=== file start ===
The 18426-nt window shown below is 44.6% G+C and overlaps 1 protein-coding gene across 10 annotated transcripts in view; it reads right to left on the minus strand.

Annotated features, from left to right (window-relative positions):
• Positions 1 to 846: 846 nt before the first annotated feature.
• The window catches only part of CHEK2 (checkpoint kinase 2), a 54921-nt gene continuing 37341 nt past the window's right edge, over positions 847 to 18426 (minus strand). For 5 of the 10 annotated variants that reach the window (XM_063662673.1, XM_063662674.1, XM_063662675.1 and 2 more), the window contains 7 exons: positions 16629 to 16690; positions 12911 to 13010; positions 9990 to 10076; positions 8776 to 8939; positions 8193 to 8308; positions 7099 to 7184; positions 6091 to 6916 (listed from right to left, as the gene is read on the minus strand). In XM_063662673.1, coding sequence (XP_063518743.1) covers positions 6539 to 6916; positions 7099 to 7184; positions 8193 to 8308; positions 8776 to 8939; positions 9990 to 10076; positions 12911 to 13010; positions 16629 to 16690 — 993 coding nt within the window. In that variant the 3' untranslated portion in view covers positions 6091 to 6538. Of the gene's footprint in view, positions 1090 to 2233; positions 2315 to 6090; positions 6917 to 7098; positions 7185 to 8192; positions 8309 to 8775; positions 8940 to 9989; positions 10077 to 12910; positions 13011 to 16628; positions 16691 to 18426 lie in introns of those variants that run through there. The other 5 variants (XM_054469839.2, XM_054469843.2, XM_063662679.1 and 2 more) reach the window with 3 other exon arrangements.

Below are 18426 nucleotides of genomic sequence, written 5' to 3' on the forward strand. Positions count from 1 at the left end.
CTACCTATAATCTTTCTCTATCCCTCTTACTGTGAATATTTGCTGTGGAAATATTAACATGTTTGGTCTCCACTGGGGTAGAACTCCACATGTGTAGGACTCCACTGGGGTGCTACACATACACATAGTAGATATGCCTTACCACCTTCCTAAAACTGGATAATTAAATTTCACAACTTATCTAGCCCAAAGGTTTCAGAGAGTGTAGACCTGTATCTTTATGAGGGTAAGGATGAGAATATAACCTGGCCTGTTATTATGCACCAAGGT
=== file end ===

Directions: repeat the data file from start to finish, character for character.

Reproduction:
The 18426-nt window shown below is 44.6% G+C and overlaps 1 protein-coding gene across 10 annotated transcripts in view; it reads right to left on the minus strand.

Annotated features, from left to right (window-relative positions):
• Positions 1 to 846: 846 nt before the first annotated feature.
• The window catches only part of CHEK2 (checkpoint kinase 2), a 54921-nt gene continuing 37341 nt past the window's right edge, over positions 847 to 18426 (minus strand). For 5 of the 10 annotated variants that reach the window (XM_063662673.1, XM_063662674.1, XM_063662675.1 and 2 more), the window contains 7 exons: positions 16629 to 16690; positions 12911 to 13010; positions 9990 to 10076; positions 8776 to 8939; positions 8193 to 8308; positions 7099 to 7184; positions 6091 to 6916 (listed from right to left, as the gene is read on the minus strand). In XM_063662673.1, coding sequence (XP_063518743.1) covers positions 6539 to 6916; positions 7099 to 7184; positions 8193 to 8308; positions 8776 to 8939; positions 9990 to 10076; positions 12911 to 13010; positions 16629 to 16690 — 993 coding nt within the window. In that variant the 3' untranslated portion in view covers positions 6091 to 6538. Of the gene's footprint in view, positions 1090 to 2233; positions 2315 to 6090; positions 6917 to 7098; positions 7185 to 8192; positions 8309 to 8775; positions 8940 to 9989; positions 10077 to 12910; positions 13011 to 16628; positions 16691 to 18426 lie in introns of those variants that run through there. The other 5 variants (XM_054469839.2, XM_054469843.2, XM_063662679.1 and 2 more) reach the window with 3 other exon arrangements.

Below are 18426 nucleotides of genomic sequence, written 5' to 3' on the forward strand. Positions count from 1 at the left end.
CTACCTATAATCTTTCTCTATCCCTCTTACTGTGAATATTTGCTGTGGAAATATTAACATGTTTGGTCTCCACTGGGGTAGAACTCCACATGTGTAGGACTCCACTGGGGTGCTACACATACACATAGTAGATATGCCTTACCACCTTCCTAAAACTGGATAATTAAATTTCACAACTTATCTAGCCCAAAGGTTTCAGAGAGTGTAGACCTGTATCTTTATGAGGGTAAGGATGAGAATATAACCTGGCCTGTTATTATGCACCAAGGT